|A medical staff member takes the temperature of a man at the Wuhan Red Cross Hospital in China on Jan. 25. HECTOR RETAMAL/AFP via Getty Images|
There are 20 Gambians living in Wuhan, the capital of Central China’s Hubei Province, among them, undergraduate, graduate and post-graduate students.
While no Gambian citizen is reported to have been infected with the virus yet, there has been growing fears of risk of infection among the small student population in Wuhan.
“Our situation is that we have been completely isolated, everyone is in their rooms alone and one can even die there without anyone knowing,” a graduate student who asked not to be named, said by phone.
“I and other students are at risk of contracting the virus because if your food runs out you have to go out to buy food, and it means you have to interact with other people,” he said.
“I am in an apartment [alone] outside the university where most foreign students are staying. I want all Gambians to remember us in their prayers – banks are closed and I don’t even know if I will get my next stipend.”
“If I contract the virus, how am I going to get help? I do not speak Chinese, how can I contact an ambulance?” said the student who is on a Chinese government scholarship. “I have only been checked once. I was out of my apartment and I saw health personnel disinfecting the area and they checked my temperature – that was a week ago.”
The student said it is important for the Gambian government to consider relocating its citizens to a “safer zone” like Beijing because the risk of infection in Wuhan is high.
A Spokesman for the Foreign Affairs Ministry in Banjul, Saikou Ceesay, said there are no plans to evacuate the students out of the epicenter of the coronavirus for now. “The situation is we don’t have plans to evacuate them but we are working with our Chinese counterparts to provide them with all the necessary provisions they will need in a timely manner,” he said.
The city has been in lock-down since the outbreak, with trains and other public transportation systems restricted in and out of Wuhan, except for flights of mainly evacuees of foreign nationals.
“Our stipend should be sent to the bank by the end of the month, I am not sure what will happen, whether it will be sent or not, but we have ATM cards,” Ebrima Barry, an undergraduate student of Mathematics and Applied Mathematics at the Central China Normal University in Wuhan, said.
“We are not in jail,” Barry said of the city’s lock-down from his university dorm in Wuhan. “But if I want to leave Wuhan there are no public transport services – but within Wuhan my movements are not restricted, but the advice is that we should stay indoors.”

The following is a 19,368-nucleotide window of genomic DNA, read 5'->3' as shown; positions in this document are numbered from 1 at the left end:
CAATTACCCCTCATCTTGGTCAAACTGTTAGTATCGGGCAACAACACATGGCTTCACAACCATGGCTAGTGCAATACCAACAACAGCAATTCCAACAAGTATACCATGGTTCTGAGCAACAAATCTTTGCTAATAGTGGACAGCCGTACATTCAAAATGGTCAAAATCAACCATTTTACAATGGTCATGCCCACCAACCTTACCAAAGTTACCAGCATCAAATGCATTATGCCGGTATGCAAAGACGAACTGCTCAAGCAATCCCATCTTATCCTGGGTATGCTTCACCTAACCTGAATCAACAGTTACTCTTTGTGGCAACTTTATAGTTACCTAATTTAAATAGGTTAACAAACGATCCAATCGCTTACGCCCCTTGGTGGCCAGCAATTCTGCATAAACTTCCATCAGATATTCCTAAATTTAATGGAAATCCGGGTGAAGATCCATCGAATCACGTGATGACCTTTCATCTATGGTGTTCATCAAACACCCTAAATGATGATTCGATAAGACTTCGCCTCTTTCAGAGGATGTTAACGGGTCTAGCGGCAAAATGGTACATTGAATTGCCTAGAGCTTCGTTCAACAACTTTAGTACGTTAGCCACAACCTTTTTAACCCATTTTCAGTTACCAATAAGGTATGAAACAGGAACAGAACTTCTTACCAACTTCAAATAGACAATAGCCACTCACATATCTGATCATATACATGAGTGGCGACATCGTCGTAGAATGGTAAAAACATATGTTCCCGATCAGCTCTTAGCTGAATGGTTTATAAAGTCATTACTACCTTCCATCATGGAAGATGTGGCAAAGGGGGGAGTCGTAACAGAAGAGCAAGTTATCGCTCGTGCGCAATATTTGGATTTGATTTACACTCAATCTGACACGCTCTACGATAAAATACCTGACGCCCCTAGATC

His university has provided him with one thermometer for him to be checking his temperature regularly. They have also given him 20 masks and a bottle of antiseptic hand wash. However, no health personnel have been to his dorm or campus to examine his health.
“There is a hospital at my university, it is situated about one kilometer from my dorm, and the advice is that if anyone is not feeling well you can go to the hospital, and if you can’t get to the hospital you can call 120 for emergency services to come get you,” he said by phone.
Barry heard from the Gambian embassy in Beijing three times since the coronavirus outbreak, and he said this is reassuring.
“The Gambian embassy is in touch with me, they called me and said I have to let them know if anything happens,” he said. “It’s quite comforting; it shows that they care about my presence here.”
He also said he was aware of other countries evacuating their citizens out of Wuhan, but he wouldn’t want to call for an evacuation to The Gambia.
“If we are evacuated to Gambia and eventually someone take along the virus, do The Gambia have the doctors and health facilities to tackle the disease? And if China eventually found a vaccine would the government bring us back to China in time for us to get vaccinated and to continue our studies?” he said. “Let the authorities analyse the situation and do what is best for us.”
But without plans to evacuate him and other Gambians in Wuhan, the foreign affairs ministry said it is working to get provisions to various Gambian students’ residences.
“Support will be given to them where they are. We have already sorted that out with our Chinese counterparts,” spokespesman, Saikou Ceesay, said. “We are hopeful that the situation will be contained in the soonest possible time.”
This new strain of an infectious respiratory disease identified by Chinese scientists as novel coronavirus (2019-nCoV) had not been previously identified in humans, but human-to-human transmission has been confirmed, Gambia’s ministry of health said in a statement.
As of Wednesday, at least 490 people have died from the respiratory illness, and 24,324 are known to have been infected with the virus. Hong Kong recorded the second confirmed death from the coronavirus outside China after the Philippines.
In mid-December last year, some workers at the Huanan Seafood Wholesale Market in Wuhan were reportedly infected with “pneumonia” with no clear causes. But Chinese scientists eventually linked the pneumonia to a new strain of coronavirus, 2019-nCoV.
A version of this story first appeared on Mansa Banko Online.
Written by Modou S. Joof
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